What Are Supermarket "Dark Stores"?
While grocery shopping counts as an "essential errand" during stay-at-home and shelter-in-place orders, per the CDC, more shoppers than ever are turning to online grocery orders to limit supermarket crowding and reduce risk of spreading or acquiring the coronavirus.
As a result, many brick-and-mortar supermarkets are being transformed into "dark stores." That means the physical store location is closed to the public and only accessed by a limited supermarket staff and shoppers working for online grocery services.
This pivot began pre-pandemic at stores across the country like Kroger, Stop & Shop, Meijer and Hy-Vee, but it has really ramped up during the coronavirus as supermarkets find themselves overwhelmed with the quantity of online order requests. Retailers appreciate the strategy as a way to handle that demand, still generate income and serve their community while being able to limit capacity in their stores, control stock better (AKA limit panic-buying) and keep the majority of the staff employed.
At Giant Eagle's dark store in Akron, Ohio, staff are well-stocked with hand sanitizer and practice social distancing. They print orders, fill carts, then bag the groceries. For curbside pickup, customers stay in their cars while staff loads them in the trunk or back seat, and for delivery, drivers place bagged food on the doorstep, knock and walk away.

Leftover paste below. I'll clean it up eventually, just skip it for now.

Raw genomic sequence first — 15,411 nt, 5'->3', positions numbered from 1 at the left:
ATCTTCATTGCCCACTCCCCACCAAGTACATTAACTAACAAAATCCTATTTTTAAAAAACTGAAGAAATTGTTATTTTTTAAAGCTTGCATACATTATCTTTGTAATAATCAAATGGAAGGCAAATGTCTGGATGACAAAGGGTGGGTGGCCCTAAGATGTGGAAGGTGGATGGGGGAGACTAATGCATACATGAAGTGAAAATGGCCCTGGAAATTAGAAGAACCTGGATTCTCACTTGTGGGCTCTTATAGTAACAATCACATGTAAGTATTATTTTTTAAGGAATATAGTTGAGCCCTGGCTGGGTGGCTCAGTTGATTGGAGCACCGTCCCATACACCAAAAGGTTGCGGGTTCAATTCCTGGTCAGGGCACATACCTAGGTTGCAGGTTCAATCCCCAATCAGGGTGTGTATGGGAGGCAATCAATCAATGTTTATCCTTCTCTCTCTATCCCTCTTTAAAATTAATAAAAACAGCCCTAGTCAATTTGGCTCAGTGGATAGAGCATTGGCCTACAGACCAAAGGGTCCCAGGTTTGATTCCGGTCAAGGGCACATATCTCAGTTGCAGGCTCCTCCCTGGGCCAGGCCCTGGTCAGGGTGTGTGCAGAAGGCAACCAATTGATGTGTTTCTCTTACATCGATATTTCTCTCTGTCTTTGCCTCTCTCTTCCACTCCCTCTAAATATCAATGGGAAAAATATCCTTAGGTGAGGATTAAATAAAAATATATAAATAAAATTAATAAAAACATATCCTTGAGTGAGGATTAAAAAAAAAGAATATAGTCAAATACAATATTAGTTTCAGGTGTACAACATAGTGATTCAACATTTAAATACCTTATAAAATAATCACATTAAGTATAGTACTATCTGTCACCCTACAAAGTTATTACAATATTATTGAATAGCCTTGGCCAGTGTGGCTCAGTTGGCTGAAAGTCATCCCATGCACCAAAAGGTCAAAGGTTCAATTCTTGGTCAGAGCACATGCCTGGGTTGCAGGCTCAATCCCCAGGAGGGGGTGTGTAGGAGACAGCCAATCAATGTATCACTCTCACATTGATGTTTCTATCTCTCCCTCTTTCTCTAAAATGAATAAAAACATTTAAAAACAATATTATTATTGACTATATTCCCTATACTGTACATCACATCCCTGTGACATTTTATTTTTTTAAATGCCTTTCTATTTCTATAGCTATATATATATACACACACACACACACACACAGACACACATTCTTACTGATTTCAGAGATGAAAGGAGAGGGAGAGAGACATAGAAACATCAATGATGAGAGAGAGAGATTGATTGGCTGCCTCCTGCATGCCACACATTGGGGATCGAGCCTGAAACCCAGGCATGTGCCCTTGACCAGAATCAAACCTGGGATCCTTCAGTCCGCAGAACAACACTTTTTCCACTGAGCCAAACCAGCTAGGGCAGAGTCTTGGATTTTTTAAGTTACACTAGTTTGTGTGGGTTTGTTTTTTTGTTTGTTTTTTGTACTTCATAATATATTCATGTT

Now Whole Foods Market and Amazon are joining the club. Some locations are going partially dark, closing early or opening late to allow more time to handle virtual orders. And a Woodland Hills, California Amazon store, which originally planned to open as a normal market in February, will stay completely dark for the time being. That location will act as a temporary online-only fulfillment center, reports Stephenie Landry, the company's vice president of grocery.
Beyond allocating more fulfillment space to try to keep up with more online orders, Amazon and Whole Foods will soon launch a waitlist for dedicated shopping and delivery time. They've increased online order capacity by 60% and are turning to dark stores and these alternate strategies to attempt to keep pantries stocked throughout the pandemic.
As supermarkets are rapidly adjusting to try to keep up with increased demand for everything from toilet paper to yeast, call your local store to confirm their hours and online shopping opportunities.